clarity that i don't think this law was even intended for this kind of situation. >> may i add something? we're talking about scholarships as though there's a finite limit. rnd the national labor relation, the union would be able to bargain about it. half scholarships versus full scholarships it's all subject to bargaining rnd the nlra. >> thank you. judge starr coming to you, we often talk about on this committee and in business across the nation and in union halls about the cost of unionization. the cost of bargaining, cost of dues, et cetera, whether or not a union member should have to pay dues voluntarily or not have a choice in that. what do you think in your experience would be the cost of unionization for the employer and employees. can you estimate employer/employee costs of student athletes unionized at baylor, for example? >> we've not punched through the
numbers to come up with a reasonable estimate. the whole idea of collective bargaining is, in fact, to increase the whole reservoir of duly agreed upon commitments by the employer. so i think part of the question is, what can we do outside the collective bargaining which has never been contemplated before that improves student welfare. that's the ultimate question that you've rightly focused an. the yenization process is raising a whole host of questions we can't answer today but we know costs will go up, including issues with respect to how is that student going to be treated as an employee in terms of taxation? medicare and the like. >> that's a segue into my last ye f question for you, judge starr. considering the world is a jury. watching today, people may get the impression that the acknowledgment that improvements need to be made san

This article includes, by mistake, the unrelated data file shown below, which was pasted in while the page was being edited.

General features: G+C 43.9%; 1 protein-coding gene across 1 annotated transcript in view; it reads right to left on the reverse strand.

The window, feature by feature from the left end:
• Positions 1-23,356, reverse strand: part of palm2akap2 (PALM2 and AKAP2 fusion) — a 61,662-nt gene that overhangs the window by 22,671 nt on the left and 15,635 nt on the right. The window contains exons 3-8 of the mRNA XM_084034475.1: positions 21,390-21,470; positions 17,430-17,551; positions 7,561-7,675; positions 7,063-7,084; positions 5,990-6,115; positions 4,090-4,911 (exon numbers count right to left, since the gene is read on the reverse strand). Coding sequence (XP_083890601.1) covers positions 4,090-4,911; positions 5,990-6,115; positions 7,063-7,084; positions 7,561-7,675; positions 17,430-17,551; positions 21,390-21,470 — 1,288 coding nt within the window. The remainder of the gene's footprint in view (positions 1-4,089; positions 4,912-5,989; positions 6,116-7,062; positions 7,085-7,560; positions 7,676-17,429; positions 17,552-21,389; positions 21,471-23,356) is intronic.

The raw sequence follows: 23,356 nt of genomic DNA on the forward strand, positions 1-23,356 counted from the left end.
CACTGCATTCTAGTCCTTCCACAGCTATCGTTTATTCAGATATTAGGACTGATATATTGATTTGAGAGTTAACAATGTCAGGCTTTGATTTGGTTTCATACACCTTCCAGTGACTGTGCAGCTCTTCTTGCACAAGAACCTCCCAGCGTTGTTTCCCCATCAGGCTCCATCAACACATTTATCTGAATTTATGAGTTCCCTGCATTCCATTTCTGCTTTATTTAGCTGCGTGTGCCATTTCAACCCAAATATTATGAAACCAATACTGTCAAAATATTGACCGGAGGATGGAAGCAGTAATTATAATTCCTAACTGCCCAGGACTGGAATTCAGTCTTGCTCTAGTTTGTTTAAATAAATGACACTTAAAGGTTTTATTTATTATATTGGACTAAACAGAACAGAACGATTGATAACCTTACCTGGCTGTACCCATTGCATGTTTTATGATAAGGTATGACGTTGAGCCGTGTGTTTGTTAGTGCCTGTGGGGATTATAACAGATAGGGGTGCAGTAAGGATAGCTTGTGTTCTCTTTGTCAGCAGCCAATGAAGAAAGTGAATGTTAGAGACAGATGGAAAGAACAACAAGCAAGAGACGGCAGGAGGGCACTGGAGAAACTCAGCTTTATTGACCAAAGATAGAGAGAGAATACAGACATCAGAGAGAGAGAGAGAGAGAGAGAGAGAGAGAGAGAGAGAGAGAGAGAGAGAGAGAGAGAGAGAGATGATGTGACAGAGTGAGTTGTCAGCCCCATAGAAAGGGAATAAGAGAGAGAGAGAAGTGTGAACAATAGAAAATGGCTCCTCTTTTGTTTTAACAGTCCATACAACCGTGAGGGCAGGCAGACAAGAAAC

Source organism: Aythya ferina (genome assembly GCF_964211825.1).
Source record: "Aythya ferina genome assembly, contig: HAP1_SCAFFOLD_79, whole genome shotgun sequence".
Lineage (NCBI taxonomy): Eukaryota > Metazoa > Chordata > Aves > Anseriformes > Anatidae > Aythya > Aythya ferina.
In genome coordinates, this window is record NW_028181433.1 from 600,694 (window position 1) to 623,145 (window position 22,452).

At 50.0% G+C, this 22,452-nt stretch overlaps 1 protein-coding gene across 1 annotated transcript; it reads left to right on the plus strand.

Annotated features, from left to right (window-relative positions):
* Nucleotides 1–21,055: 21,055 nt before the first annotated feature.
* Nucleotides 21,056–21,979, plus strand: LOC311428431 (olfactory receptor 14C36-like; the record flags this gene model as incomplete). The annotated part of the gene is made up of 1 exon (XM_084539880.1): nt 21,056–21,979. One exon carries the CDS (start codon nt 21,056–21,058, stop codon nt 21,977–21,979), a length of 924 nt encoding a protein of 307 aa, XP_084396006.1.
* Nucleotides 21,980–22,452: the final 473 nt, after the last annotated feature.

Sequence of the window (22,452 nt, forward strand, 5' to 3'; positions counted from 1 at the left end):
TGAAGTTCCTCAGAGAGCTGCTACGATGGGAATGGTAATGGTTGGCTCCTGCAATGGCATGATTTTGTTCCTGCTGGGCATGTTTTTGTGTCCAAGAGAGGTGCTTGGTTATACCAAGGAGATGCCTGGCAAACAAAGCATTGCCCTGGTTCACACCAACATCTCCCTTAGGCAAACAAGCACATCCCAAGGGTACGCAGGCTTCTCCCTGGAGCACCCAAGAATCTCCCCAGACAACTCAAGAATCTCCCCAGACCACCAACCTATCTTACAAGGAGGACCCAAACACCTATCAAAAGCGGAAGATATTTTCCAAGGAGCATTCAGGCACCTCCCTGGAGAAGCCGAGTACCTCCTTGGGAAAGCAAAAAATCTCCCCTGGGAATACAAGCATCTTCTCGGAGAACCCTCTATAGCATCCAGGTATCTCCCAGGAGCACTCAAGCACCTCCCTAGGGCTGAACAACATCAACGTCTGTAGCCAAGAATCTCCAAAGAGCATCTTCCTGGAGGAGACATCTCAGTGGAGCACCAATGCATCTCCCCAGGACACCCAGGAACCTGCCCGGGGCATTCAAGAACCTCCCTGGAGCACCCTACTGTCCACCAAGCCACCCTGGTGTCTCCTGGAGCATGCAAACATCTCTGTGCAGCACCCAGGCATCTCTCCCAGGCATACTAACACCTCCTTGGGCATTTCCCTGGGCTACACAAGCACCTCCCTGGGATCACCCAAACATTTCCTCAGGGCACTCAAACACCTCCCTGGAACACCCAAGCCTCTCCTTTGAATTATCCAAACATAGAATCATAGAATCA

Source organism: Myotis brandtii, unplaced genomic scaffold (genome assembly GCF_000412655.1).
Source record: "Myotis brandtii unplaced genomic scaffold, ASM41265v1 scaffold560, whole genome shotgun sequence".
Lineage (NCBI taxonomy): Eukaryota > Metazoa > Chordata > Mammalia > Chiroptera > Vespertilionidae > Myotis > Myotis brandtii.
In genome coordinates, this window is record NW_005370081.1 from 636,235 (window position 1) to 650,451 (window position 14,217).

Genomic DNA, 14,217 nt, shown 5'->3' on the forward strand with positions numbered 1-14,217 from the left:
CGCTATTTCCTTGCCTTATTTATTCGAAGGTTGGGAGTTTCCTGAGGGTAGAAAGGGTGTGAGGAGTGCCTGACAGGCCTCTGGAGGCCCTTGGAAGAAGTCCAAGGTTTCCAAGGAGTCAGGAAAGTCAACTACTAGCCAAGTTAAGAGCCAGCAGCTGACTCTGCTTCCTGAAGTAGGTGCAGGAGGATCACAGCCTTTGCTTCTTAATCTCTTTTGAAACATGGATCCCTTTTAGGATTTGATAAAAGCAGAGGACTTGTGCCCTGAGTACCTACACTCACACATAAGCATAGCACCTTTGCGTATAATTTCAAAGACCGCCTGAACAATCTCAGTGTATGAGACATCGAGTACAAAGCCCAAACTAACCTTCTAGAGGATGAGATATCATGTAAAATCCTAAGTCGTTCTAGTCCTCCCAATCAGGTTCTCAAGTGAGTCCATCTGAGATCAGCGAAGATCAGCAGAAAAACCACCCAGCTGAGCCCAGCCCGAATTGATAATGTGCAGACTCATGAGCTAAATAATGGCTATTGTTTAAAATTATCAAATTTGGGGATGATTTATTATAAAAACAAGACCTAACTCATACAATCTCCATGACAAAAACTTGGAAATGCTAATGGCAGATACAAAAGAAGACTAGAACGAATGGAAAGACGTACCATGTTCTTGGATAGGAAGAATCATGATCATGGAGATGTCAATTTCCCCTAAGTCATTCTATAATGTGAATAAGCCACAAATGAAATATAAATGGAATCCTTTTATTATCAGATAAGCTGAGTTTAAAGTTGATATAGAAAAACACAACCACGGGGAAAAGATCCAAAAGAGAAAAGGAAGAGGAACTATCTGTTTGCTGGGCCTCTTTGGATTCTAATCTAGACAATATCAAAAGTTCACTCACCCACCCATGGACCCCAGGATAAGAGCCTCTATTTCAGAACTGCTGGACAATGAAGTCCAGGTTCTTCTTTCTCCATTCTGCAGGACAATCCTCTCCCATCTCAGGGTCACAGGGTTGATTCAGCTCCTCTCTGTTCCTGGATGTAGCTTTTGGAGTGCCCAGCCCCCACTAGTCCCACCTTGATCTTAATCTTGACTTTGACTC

acknowledgment that someone was caught or this just started as a reaction to this recent decision. can you give us evidence otherwise via your testimony. >> i'm sorry, judge. the gentleman's time has expired. >> may he respond? >> the gentleman's time has expired. mr. scott. >> thank you, mr. chairman. mr. schwarz in many cases, the scholarship requires you to play. in most cases? >> my understanding is until 2011, the ncaa mandated that the scholarship could only be for one year whether schools wanted to give one or not if you stop playing during the course of that year, you were allowed to continue for that year, after which the scholarship would not be renewed. the current deal -- >> some colleges you get a scholarship and you can continue with the scholarship whether you play or not, isn't that right? a needs based scholarship. >> if you choose not to play